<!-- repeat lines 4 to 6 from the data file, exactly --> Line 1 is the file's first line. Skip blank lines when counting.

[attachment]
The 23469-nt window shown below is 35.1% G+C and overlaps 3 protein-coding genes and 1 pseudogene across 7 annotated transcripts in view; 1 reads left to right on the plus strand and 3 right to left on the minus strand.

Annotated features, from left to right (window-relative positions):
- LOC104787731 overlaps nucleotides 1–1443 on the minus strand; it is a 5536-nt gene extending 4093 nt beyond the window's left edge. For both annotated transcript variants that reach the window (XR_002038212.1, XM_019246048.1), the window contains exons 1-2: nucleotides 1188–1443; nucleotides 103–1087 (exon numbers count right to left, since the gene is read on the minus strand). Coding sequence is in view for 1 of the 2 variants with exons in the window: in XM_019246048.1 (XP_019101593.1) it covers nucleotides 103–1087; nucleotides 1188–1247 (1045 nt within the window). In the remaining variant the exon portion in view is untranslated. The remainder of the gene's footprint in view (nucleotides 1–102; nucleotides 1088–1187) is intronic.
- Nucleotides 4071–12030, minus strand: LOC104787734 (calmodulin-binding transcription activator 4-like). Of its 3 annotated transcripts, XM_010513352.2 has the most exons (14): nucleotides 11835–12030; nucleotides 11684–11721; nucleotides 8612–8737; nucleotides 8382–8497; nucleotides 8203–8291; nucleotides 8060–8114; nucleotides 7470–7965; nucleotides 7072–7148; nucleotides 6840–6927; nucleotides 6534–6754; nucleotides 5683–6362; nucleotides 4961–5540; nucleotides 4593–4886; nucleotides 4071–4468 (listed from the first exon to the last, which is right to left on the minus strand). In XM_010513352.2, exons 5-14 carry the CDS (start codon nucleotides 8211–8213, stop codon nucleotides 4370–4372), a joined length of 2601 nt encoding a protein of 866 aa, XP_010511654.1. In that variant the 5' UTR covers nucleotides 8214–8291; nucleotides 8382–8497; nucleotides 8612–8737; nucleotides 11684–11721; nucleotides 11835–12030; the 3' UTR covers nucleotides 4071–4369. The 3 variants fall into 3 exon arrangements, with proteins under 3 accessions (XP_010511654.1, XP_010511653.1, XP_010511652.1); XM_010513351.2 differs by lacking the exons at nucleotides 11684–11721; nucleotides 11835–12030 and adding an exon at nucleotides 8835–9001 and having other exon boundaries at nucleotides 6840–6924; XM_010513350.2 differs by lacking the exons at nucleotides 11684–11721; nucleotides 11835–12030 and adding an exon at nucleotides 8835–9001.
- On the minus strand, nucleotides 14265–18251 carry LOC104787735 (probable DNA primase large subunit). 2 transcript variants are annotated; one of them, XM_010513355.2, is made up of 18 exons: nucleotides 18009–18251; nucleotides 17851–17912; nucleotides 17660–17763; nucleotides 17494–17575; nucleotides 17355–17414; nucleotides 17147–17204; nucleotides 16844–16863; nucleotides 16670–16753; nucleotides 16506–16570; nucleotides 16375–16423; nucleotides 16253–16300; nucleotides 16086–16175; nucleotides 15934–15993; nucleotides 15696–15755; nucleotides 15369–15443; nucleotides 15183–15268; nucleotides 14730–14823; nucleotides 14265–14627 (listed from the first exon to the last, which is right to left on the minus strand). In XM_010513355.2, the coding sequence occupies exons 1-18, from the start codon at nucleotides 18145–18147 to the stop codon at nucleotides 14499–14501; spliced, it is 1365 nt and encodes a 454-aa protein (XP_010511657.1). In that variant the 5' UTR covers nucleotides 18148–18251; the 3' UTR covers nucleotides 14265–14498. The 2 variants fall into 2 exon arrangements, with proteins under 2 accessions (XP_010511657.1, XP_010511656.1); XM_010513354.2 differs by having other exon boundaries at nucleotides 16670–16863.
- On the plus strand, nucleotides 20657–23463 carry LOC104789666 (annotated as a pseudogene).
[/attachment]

- Nucleotides 4071–12030, minus strand: LOC104787734 (calmodulin-binding transcription activator 4-like). Of its 3 annotated transcripts, XM_010513352.2 has the most exons (14): nucleotides 11835–12030; nucleotides 11684–11721; nucleotides 8612–8737; nucleotides 8382–8497; nucleotides 8203–8291; nucleotides 8060–8114; nucleotides 7470–7965; nucleotides 7072–7148; nucleotides 6840–6927; nucleotides 6534–6754; nucleotides 5683–6362; nucleotides 4961–5540; nucleotides 4593–4886; nucleotides 4071–4468 (listed from the first exon to the last, which is right to left on the minus strand). In XM_010513352.2, exons 5-14 carry the CDS (start codon nucleotides 8211–8213, stop codon nucleotides 4370–4372), a joined length of 2601 nt encoding a protein of 866 aa, XP_010511654.1. In that variant the 5' UTR covers nucleotides 8214–8291; nucleotides 8382–8497; nucleotides 8612–8737; nucleotides 11684–11721; nucleotides 11835–12030; the 3' UTR covers nucleotides 4071–4369. The 3 variants fall into 3 exon arrangements, with proteins under 3 accessions (XP_010511654.1, XP_010511653.1, XP_010511652.1); XM_010513351.2 differs by lacking the exons at nucleotides 11684–11721; nucleotides 11835–12030 and adding an exon at nucleotides 8835–9001 and having other exon boundaries at nucleotides 6840–6924; XM_010513350.2 differs by lacking the exons at nucleotides 11684–11721; nucleotides 11835–12030 and adding an exon at nucleotides 8835–9001.
- On the minus strand, nucleotides 14265–18251 carry LOC104787735 (probable DNA primase large subunit). 2 transcript variants are annotated; one of them, XM_010513355.2, is made up of 18 exons: nucleotides 18009–18251; nucleotides 17851–17912; nucleotides 17660–17763; nucleotides 17494–17575; nucleotides 17355–17414; nucleotides 17147–17204; nucleotides 16844–16863; nucleotides 16670–16753; nucleotides 16506–16570; nucleotides 16375–16423; nucleotides 16253–16300; nucleotides 16086–16175; nucleotides 15934–15993; nucleotides 15696–15755; nucleotides 15369–15443; nucleotides 15183–15268; nucleotides 14730–14823; nucleotides 14265–14627 (listed from the first exon to the last, which is right to left on the minus strand). In XM_010513355.2, the coding sequence occupies exons 1-18, from the start codon at nucleotides 18145–18147 to the stop codon at nucleotides 14499–14501; spliced, it is 1365 nt and encodes a 454-aa protein (XP_010511657.1). In that variant the 5' UTR covers nucleotides 18148–18251; the 3' UTR covers nucleotides 14265–14498. The 2 variants fall into 2 exon arrangements, with proteins under 2 accessions (XP_010511657.1, XP_010511656.1); XM_010513354.2 differs by having other exon boundaries at nucleotides 16670–16863.
- On the plus strand, nucleotides 20657–23463 carry LOC104789666 (annotated as a pseudogene).